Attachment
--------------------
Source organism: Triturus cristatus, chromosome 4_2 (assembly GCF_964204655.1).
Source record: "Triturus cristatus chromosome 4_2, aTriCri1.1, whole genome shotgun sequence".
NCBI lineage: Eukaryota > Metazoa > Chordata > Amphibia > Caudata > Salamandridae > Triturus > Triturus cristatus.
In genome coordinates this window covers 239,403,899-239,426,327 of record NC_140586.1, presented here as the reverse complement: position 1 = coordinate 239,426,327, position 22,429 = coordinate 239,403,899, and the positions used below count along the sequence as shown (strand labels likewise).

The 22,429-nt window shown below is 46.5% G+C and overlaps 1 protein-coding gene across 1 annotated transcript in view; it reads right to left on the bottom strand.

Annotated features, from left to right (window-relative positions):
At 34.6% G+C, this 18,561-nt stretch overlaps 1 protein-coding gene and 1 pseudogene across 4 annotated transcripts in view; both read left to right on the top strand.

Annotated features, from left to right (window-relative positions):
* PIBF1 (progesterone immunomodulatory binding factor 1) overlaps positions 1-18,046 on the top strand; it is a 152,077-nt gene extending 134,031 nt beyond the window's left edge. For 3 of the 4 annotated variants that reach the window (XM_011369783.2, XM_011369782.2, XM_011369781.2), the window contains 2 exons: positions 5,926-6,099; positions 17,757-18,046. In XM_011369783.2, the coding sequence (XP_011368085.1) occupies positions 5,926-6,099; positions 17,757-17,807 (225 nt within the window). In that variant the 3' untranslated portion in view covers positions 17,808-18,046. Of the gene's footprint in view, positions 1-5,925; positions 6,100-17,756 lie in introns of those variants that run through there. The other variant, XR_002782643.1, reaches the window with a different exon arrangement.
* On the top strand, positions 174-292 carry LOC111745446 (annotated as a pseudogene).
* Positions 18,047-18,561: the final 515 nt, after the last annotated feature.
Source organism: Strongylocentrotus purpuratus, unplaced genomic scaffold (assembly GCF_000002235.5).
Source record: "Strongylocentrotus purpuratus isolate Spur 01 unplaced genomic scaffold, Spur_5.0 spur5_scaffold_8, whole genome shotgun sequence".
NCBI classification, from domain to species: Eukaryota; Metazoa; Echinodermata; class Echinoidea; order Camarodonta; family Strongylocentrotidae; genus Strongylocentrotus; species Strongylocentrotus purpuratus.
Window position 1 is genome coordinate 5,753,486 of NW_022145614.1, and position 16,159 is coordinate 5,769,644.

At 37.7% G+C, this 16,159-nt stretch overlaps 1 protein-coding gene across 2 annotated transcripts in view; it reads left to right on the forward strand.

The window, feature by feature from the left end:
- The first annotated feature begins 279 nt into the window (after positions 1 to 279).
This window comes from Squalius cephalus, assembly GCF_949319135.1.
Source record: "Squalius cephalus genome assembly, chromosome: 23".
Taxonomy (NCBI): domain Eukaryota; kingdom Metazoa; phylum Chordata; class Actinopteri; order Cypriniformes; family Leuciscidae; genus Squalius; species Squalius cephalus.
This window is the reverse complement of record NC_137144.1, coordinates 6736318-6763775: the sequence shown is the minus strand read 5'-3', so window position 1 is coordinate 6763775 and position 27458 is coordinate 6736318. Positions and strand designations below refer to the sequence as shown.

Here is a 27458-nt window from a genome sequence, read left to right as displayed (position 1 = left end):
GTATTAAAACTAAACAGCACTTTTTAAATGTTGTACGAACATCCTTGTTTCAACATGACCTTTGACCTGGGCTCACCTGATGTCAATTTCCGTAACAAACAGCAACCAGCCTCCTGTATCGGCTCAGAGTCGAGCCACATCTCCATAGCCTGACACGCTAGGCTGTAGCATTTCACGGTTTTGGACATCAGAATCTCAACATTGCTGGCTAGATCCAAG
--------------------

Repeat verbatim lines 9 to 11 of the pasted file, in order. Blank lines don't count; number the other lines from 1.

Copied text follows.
* PIBF1 (progesterone immunomodulatory binding factor 1) overlaps positions 1-18,046 on the top strand; it is a 152,077-nt gene extending 134,031 nt beyond the window's left edge. For 3 of the 4 annotated variants that reach the window (XM_011369783.2, XM_011369782.2, XM_011369781.2), the window contains 2 exons: positions 5,926-6,099; positions 17,757-18,046. In XM_011369783.2, the coding sequence (XP_011368085.1) occupies positions 5,926-6,099; positions 17,757-17,807 (225 nt within the window). In that variant the 3' untranslated portion in view covers positions 17,808-18,046. Of the gene's footprint in view, positions 1-5,925; positions 6,100-17,756 lie in introns of those variants that run through there. The other variant, XR_002782643.1, reaches the window with a different exon arrangement.
* On the top strand, positions 174-292 carry LOC111745446 (annotated as a pseudogene).
* Positions 18,047-18,561: the final 515 nt, after the last annotated feature.